Dori is aided in her task by assistant director Steve Dooner who dialect coached the cast for their topnotch British accents. The colorful costumes are by Daniel Kozar while hard working stage manager Brendon Auld and his crew turn the massive set with ease during the two act intermission. (The audience loved watching this take place as the set was piece together.) Lighting and technical director is Michael Teixeira while Ed DiMarzio is the sound designer. The multitude of props are by Gail Gilman who has to find a great deal of sardines, newspapers, flowers as well as a cactus plant with huge thorns for the show. The wild and crazy cast of the show do many pratfalls and comic bits that are hilarious but since there are so many of them, I will try to describe a few of them now. The womanizing director of "Nothing's On", Lloyd, is Paul Warner. He sits in the audience during Act 1 doing a slow burn that boils over with the "play within a play's" cast ineptness until he finally yells the show is about "doors and sardines!" "It is a fucking farce" when the cast keeps questioning him for the meaning of things. Paul usually plays stern characters including Scrooge in "Christmas Carol" and Mr. Potter in "It's a Wonderful Life",gets to do more slapstick in the latter two acts. Lloyd's shenanigans with Brooke and Poppy constantly being given flowers at the wrong time as well as a bottle of whiskey which the some of the characters swig at their annoyance of each other is one of the comic bits in the second act while his entrance as the third robber in Act 3 is hysterical. Mary Beth Murphy is extremely funny. The last time I saw her as the Reverend Mother in "Nuncrackers", this time she plays the absent minded maid, Dotty who has trouble remembering her lines, entrances and props in Act 1. ( She can't remember whether to take or leave the sardines, the newspaper or to hang up the phone before leaving the stage.) She is secretly in love with fellow actor, Garry Lejeune (the last name in French means young) wonderfully played by the agile, Gavin Killea, a recent graduate of Hartt School of Music in Hartford, CT. He constantly runs up and down the stairs with the suitcase and in the last scene tumbles down the stairs, doing a backflip on landing on the floor, manages to rise and pass out falling over the back of the sofa. Their constant arguments in Act 2 are hysterical especially the different sexual positions that Garry finds Dotty in with the other actors. He tries to hit one of them with an axe and sticks a cactus plant up Lloyd's butt to punish them. Garry also mispronounces the maid's last name as Clackett, Clockett and so forth. The gorgeous brunette sexpot, Brooke who Garry wants to make love to and takes to the supposedly empty mansion is played by beautiful, blue-eyed Nicole Mayne who runs around in a black bustiere throughout most of the show. She keeps losing a contact lens and everyone is afraid to walk around so they won't step on it. Brooke continues to say her lines in Act 3 correctly even when she doesn't receive the right cue as everyone else is trying to cover for the mistakes around them. What a hoot!

The married couple who owns the house and have pretended to be vacationing in Spain to avoid paying taxes, Freddie and Belinda, are excellently played by real life married couple Brian and Laura Gustafson who recently got married last August. One of Brian's funniest bits is running up the long flight of stairs with his trousers around his ankles and not falling or tripping. The character also constantly gets nose bleeds, clumsily handles props and keeps giving the flowers and whiskey to the wrong person. (He also gets his face slapped violently several times in Act 1 and has a wonderful pratfall on the sardines in Act 3.) Laura's character knows all the backstage gossip including who is going out with who, spilling the beans about secret affairs accidentally. She constantly tries to stop an alcoholic actor to stop drinking by running up to his dressing room, hiding the bottle of whiskey which seems to always get back where he can find it. Laura as Belinda tries to cover the other people's errors in the final scene finally forcing Lloyd to explain things since is onstage as one of the three robbers.(I recently reviewed Brian and Laura in "The Wizard of Oz" last November) Greg Barbon is a hoot as the 60 year old Selsdon Mowbray. The elderly man is hard of hearing and is a lush who continually drinks but in the first scene he breaks the window pane three times when he hears his cue even though the other performers aren't ready for his entrance because they are still onstage. (Greg recently played Christopher Wren in "Mousetrap".) Katherine Joy is humorous as the shy, demure stage manager, Poppy who is wide-eyed and frightened during the show due to the director's constant yelling and the ineptness of "Nothing On's" cast. Poppy is secretly in love with Lloyd and at one point nearly comes to blows with Brooke in Act 2. Poppy keeps announcing the time to the elderly matinee audience while her assistant does it during the franticness of the scene. Act 2 ends with her blurting out she is pregnant with Lloyd's child, inducing him to sit on the cactus plant once again. Another comic performance is given by Sean Sullivan as Tim Allgood, the techie who is also the understudy for several of the men. In Act 1 he falls asleep behind the sofa as he runs around trying to fix all the doorknobs on the set while in the next one he constantly makes the wrong calls to the audience and continually buys flowers for Lloyd. In the last act he comes onstage to play Freddie while clutching the script page in his hand and quaking in his boots. So for a fantastic evening of hilarious escapades in a brilliant presentation, be sure to catch this excellent farce, "Noises Off" before time runs out.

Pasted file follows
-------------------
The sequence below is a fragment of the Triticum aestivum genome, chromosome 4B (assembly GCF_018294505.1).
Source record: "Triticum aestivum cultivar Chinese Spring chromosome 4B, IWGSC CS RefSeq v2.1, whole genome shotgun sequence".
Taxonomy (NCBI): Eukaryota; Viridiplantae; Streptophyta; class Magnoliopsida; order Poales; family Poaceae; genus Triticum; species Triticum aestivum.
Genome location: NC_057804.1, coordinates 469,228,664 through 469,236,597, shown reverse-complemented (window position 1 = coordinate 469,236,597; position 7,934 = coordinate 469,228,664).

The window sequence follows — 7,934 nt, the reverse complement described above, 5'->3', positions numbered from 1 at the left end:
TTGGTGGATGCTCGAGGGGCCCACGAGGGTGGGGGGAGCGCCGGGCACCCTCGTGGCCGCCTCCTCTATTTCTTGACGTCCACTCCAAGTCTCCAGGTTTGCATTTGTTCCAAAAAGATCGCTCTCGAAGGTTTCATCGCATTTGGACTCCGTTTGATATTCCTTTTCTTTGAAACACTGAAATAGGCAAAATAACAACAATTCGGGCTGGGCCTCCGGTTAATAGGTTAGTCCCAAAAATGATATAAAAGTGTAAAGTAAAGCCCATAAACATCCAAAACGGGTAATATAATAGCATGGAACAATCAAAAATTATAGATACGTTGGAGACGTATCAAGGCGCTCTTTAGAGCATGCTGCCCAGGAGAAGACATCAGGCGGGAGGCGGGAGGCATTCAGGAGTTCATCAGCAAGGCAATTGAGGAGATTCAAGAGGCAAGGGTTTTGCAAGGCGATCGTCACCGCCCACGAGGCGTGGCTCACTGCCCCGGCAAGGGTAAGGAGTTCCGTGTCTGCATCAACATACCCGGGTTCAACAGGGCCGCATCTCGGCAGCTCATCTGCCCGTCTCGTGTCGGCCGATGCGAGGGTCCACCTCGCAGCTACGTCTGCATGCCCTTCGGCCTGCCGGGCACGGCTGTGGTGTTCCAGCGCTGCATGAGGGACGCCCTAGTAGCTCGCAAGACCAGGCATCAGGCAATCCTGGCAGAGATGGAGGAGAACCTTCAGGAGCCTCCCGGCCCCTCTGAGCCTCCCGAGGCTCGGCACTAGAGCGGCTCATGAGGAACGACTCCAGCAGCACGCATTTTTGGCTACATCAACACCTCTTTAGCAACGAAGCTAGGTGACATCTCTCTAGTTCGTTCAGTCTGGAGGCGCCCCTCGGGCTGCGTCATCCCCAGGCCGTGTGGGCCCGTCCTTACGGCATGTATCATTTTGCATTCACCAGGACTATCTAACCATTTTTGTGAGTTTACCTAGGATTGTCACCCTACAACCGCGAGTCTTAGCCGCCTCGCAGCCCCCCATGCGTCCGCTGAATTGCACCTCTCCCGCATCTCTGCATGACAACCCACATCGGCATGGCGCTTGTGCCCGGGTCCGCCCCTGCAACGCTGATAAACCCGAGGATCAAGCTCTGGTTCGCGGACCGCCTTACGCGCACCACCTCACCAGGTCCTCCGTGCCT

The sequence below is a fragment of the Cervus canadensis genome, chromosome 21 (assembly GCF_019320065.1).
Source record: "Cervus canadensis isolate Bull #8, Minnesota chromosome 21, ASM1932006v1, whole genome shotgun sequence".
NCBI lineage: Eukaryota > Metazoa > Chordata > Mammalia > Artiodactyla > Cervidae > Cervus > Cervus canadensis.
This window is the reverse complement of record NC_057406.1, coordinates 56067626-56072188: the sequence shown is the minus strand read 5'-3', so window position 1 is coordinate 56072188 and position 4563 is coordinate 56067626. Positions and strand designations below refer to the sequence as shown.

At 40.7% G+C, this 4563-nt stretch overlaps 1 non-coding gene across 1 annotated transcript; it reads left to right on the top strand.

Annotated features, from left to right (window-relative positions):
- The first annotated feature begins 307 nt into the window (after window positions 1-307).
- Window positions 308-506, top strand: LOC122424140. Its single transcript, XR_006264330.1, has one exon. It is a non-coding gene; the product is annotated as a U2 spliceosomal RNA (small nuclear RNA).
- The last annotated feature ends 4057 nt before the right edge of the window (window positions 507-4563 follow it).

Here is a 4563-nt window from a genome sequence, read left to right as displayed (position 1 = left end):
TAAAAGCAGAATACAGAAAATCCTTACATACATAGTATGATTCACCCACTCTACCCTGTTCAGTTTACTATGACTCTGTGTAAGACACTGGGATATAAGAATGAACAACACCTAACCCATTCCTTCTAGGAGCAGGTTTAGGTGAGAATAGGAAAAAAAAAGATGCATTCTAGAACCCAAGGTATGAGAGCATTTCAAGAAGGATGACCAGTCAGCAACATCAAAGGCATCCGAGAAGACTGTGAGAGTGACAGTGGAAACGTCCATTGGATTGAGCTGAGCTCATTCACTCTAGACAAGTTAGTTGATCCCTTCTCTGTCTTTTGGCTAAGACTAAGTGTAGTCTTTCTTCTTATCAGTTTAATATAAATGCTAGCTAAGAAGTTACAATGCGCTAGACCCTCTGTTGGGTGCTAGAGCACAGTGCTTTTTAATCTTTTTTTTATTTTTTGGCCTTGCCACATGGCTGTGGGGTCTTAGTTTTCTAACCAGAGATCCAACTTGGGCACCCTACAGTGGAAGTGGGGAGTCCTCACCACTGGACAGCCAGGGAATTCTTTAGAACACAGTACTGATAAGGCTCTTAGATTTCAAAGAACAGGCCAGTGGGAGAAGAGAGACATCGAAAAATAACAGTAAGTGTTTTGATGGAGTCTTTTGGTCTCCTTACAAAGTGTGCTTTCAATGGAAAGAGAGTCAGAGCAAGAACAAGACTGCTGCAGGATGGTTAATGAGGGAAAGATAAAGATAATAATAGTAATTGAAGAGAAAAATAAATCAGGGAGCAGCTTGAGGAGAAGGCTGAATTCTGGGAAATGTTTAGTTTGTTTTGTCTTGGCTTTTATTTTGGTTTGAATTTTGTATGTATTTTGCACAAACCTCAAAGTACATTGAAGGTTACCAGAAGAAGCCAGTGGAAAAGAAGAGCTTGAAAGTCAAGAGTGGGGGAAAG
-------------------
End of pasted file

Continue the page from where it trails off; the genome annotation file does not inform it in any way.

"Noises Off" (20 - 29 March)
BAY COLONY PRODUCTIONS
Orpheum Theatre, 1 School Street, FOXBORO MA
1 (508) 543-ARTS ext. 4